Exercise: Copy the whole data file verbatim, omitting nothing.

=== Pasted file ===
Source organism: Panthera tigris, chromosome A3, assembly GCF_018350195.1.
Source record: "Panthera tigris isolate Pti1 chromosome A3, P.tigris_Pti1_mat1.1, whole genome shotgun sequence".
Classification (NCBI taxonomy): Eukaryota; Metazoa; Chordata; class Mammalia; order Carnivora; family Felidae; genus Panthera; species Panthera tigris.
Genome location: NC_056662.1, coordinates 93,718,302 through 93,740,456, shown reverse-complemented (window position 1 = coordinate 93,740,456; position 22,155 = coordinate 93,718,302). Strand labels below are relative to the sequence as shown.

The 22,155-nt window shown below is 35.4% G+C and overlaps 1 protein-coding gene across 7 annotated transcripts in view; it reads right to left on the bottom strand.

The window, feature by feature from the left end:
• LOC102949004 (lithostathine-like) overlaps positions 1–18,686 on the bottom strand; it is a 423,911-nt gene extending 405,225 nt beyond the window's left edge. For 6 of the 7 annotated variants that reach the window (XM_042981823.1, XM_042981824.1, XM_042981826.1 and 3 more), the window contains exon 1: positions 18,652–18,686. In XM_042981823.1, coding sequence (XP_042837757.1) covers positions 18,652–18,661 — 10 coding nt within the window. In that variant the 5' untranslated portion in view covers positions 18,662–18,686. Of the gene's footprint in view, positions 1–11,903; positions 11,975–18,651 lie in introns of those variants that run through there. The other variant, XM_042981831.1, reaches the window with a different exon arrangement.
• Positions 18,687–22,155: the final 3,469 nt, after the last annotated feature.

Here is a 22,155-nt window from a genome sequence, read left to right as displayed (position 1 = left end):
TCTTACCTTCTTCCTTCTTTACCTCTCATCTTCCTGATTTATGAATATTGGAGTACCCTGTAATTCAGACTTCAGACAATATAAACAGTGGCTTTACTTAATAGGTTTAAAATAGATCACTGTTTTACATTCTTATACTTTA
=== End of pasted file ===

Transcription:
Source organism: Panthera tigris, chromosome A3, assembly GCF_018350195.1.
Source record: "Panthera tigris isolate Pti1 chromosome A3, P.tigris_Pti1_mat1.1, whole genome shotgun sequence".
Classification (NCBI taxonomy): Eukaryota; Metazoa; Chordata; class Mammalia; order Carnivora; family Felidae; genus Panthera; species Panthera tigris.
Genome location: NC_056662.1, coordinates 93,718,302 through 93,740,456, shown reverse-complemented (window position 1 = coordinate 93,740,456; position 22,155 = coordinate 93,718,302). Strand labels below are relative to the sequence as shown.

The 22,155-nt window shown below is 35.4% G+C and overlaps 1 protein-coding gene across 7 annotated transcripts in view; it reads right to left on the bottom strand.

The window, feature by feature from the left end:
• LOC102949004 (lithostathine-like) overlaps positions 1–18,686 on the bottom strand; it is a 423,911-nt gene extending 405,225 nt beyond the window's left edge. For 6 of the 7 annotated variants that reach the window (XM_042981823.1, XM_042981824.1, XM_042981826.1 and 3 more), the window contains exon 1: positions 18,652–18,686. In XM_042981823.1, coding sequence (XP_042837757.1) covers positions 18,652–18,661 — 10 coding nt within the window. In that variant the 5' untranslated portion in view covers positions 18,662–18,686. Of the gene's footprint in view, positions 1–11,903; positions 11,975–18,651 lie in introns of those variants that run through there. The other variant, XM_042981831.1, reaches the window with a different exon arrangement.
• Positions 18,687–22,155: the final 3,469 nt, after the last annotated feature.

Here is a 22,155-nt window from a genome sequence, read left to right as displayed (position 1 = left end):
TCTTACCTTCTTCCTTCTTTACCTCTCATCTTCCTGATTTATGAATATTGGAGTACCCTGTAATTCAGACTTCAGACAATATAAACAGTGGCTTTACTTAATAGGTTTAAAATAGATCACTGTTTTACATTCTTATACTTTA